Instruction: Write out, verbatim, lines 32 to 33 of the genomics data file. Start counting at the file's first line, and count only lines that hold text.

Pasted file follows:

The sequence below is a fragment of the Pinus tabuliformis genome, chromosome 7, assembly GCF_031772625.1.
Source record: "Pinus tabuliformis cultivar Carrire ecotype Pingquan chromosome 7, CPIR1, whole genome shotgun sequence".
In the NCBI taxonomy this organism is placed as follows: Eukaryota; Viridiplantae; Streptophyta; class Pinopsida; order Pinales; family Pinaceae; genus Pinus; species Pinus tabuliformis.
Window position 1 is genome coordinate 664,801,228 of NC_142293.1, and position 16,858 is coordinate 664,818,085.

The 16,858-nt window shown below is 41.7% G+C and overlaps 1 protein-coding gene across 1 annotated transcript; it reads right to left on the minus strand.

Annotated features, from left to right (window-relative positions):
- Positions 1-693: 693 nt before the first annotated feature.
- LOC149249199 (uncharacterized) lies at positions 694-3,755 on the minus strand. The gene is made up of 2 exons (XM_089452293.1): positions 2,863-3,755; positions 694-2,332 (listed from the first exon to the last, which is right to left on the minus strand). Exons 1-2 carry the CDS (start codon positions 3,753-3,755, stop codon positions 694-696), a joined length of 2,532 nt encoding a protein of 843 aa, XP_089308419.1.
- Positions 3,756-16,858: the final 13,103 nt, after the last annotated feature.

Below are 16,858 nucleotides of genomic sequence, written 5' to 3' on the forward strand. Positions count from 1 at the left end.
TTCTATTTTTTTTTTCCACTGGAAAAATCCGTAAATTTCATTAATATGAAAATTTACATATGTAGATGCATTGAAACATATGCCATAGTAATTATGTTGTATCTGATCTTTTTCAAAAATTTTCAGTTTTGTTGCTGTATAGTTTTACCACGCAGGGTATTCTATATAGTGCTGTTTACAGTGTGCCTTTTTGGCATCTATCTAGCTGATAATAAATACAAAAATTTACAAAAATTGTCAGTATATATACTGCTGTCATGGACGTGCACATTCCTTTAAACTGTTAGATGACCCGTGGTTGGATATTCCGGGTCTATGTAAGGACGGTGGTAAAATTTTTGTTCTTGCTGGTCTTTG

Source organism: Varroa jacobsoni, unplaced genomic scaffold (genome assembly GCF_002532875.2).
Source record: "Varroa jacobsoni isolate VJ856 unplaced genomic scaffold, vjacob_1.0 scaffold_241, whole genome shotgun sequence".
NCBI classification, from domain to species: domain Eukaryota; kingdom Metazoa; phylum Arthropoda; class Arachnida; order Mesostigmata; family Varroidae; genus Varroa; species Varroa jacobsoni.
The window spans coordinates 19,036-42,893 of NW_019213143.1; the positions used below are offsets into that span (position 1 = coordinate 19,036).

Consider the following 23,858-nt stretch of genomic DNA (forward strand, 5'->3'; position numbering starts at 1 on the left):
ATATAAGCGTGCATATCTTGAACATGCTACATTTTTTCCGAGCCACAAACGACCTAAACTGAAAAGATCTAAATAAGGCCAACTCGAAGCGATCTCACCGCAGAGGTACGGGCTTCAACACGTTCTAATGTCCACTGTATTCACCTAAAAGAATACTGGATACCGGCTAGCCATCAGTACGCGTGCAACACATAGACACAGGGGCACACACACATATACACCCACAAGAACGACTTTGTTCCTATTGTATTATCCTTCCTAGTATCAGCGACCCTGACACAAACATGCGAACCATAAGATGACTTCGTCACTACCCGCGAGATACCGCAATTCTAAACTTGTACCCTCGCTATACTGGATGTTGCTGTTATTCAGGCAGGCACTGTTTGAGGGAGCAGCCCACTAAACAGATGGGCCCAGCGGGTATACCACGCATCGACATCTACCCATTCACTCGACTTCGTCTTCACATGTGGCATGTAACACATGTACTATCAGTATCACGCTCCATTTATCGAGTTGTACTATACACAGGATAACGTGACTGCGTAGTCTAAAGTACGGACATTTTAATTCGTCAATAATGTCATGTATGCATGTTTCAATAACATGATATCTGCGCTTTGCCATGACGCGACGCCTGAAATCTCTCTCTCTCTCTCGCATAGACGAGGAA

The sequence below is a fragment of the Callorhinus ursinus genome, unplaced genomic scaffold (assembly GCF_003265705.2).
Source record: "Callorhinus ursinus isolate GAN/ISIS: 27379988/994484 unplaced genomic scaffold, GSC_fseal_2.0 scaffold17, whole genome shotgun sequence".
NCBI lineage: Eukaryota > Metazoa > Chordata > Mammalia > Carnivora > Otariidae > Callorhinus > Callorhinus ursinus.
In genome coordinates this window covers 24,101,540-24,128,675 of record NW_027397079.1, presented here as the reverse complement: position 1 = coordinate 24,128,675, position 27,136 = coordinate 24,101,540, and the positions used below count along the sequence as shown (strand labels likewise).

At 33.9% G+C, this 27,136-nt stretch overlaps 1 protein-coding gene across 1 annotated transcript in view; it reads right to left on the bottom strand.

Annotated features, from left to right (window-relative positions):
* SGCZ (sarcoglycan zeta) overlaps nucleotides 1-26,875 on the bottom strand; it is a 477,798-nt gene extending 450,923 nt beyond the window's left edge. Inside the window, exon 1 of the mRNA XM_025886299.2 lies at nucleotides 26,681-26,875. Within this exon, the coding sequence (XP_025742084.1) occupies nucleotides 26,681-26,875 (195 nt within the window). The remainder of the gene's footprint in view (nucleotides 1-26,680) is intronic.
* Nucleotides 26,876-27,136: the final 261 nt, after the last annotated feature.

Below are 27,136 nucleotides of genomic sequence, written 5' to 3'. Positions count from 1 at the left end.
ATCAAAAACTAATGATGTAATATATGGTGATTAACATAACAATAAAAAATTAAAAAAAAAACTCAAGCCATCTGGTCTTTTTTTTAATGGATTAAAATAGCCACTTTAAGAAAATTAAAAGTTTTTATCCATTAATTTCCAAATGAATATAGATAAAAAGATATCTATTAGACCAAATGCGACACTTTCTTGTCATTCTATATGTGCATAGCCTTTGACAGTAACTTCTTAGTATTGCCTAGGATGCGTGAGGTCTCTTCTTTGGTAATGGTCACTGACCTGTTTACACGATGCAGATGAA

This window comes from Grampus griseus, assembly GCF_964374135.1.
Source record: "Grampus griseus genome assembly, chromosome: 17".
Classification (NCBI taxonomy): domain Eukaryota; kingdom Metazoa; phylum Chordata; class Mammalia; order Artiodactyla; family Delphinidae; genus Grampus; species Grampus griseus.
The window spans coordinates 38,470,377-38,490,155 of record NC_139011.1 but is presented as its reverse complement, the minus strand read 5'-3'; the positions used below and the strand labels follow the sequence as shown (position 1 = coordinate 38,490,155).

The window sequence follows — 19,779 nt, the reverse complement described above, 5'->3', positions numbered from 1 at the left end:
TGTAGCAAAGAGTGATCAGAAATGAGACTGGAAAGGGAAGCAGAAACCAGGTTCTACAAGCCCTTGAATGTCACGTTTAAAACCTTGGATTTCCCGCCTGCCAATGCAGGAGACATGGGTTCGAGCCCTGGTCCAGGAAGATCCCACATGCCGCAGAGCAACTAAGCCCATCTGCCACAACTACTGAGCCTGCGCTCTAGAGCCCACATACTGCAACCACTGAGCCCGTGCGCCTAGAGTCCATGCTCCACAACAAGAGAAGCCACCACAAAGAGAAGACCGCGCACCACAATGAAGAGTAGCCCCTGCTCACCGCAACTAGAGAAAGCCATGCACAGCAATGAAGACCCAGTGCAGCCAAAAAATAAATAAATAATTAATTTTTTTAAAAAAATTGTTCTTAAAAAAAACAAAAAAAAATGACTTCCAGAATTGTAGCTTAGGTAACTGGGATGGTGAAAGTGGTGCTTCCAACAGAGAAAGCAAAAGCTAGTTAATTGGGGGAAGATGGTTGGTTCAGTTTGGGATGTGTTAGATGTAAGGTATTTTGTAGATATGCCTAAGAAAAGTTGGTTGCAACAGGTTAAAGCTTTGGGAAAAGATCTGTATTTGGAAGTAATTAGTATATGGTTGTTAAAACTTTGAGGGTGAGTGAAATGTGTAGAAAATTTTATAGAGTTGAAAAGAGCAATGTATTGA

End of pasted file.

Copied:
The window sequence follows — 19,779 nt, the reverse complement described above, 5'->3', positions numbered from 1 at the left end:
TGTAGCAAAGAGTGATCAGAAATGAGACTGGAAAGGGAAGCAGAAACCAGGTTCTACAAGCCCTTGAATGTCACGTTTAAAACCTTGGATTTCCCGCCTGCCAATGCAGGAGACATGGGTTCGAGCCCTGGTCCAGGAAGATCCCACATGCCGCAGAGCAACTAAGCCCATCTGCCACAACTACTGAGCCTGCGCTCTAGAGCCCACATACTGCAACCACTGAGCCCGTGCGCCTAGAGTCCATGCTCCACAACAAGAGAAGCCACCACAAAGAGAAGACCGCGCACCACAATGAAGAGTAGCCCCTGCTCACCGCAACTAGAGAAAGCCATGCACAGCAATGAAGACCCAGTGCAGCCAAAAAATAAATAAATAATTAATTTTTTTAAAAAAATTGTTCTTAAAAAAAACAAAAAAAAATGACTTCCAGAATTGTAGCTTAGGTAACTGGGATGGTGAAAGTGGTGCTTCCAACAGAGAAAGCAAAAGCTAGTTAATTGGGGGAAGATGGTTGGTTCAGTTTGGGATGTGTTAGATGTAAGGTATTTTGTAGATATGCCTAAGAAAAGTTGGTTGCAACAGGTTAAAGCTTTGGGAAAAGATCTGTATTTGGAAGTAATTAGTATATGGTTGTTAAAACTTTGAGGGTGAGTGAAATGTGTAGAAAATTTTATAGAGTTGAAAAGAGCAATGTATTGA